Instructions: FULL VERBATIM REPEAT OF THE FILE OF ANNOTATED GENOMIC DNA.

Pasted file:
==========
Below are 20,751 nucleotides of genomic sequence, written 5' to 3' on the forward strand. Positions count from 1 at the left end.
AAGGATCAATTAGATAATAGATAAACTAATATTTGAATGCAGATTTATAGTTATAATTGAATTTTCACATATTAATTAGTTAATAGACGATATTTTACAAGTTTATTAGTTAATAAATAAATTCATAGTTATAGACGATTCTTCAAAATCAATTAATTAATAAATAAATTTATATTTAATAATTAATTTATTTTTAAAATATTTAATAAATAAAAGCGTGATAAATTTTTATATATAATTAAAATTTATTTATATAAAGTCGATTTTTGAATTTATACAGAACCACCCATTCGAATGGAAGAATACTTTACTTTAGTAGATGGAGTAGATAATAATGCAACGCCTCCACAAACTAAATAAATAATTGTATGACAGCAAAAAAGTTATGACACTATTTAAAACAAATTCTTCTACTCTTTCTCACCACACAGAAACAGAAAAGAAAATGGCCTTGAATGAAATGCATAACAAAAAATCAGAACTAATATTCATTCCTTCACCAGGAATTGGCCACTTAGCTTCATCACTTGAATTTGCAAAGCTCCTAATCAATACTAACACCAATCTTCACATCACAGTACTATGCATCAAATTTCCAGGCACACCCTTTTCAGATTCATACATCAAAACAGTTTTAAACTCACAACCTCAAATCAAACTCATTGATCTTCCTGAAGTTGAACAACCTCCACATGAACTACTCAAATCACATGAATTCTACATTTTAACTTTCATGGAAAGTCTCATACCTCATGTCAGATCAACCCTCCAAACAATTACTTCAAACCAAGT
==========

Below are 20,751 nucleotides of genomic sequence, written 5' to 3' on the forward strand. Positions count from 1 at the left end.
AAGGATCAATTAGATAATAGATAAACTAATATTTGAATGCAGATTTATAGTTATAATTGAATTTTCACATATTAATTAGTTAATAGACGATATTTTACAAGTTTATTAGTTAATAAATAAATTCATAGTTATAGACGATTCTTCAAAATCAATTAATTAATAAATAAATTTATATTTAATAATTAATTTATTTTTAAAATATTTAATAAATAAAAGCGTGATAAATTTTTATATATAATTAAAATTTATTTATATAAAGTCGATTTTTGAATTTATACAGAACCACCCATTCGAATGGAAGAATACTTTACTTTAGTAGATGGAGTAGATAATAATGCAACGCCTCCACAAACTAAATAAATAATTGTATGACAGCAAAAAAGTTATGACACTATTTAAAACAAATTCTTCTACTCTTTCTCACCACACAGAAACAGAAAAGAAAATGGCCTTGAATGAAATGCATAACAAAAAATCAGAACTAATATTCATTCCTTCACCAGGAATTGGCCACTTAGCTTCATCACTTGAATTTGCAAAGCTCCTAATCAATACTAACACCAATCTTCACATCACAGTACTATGCATCAAATTTCCAGGCACACCCTTTTCAGATTCATACATCAAAACAGTTTTAAACTCACAACCTCAAATCAAACTCATTGATCTTCCTGAAGTTGAACAACCTCCACATGAACTACTCAAATCACATGAATTCTACATTTTAACTTTCATGGAAAGTCTCATACCTCATGTCAGATCAACCCTCCAAACAATTACTTCAAACCAAGT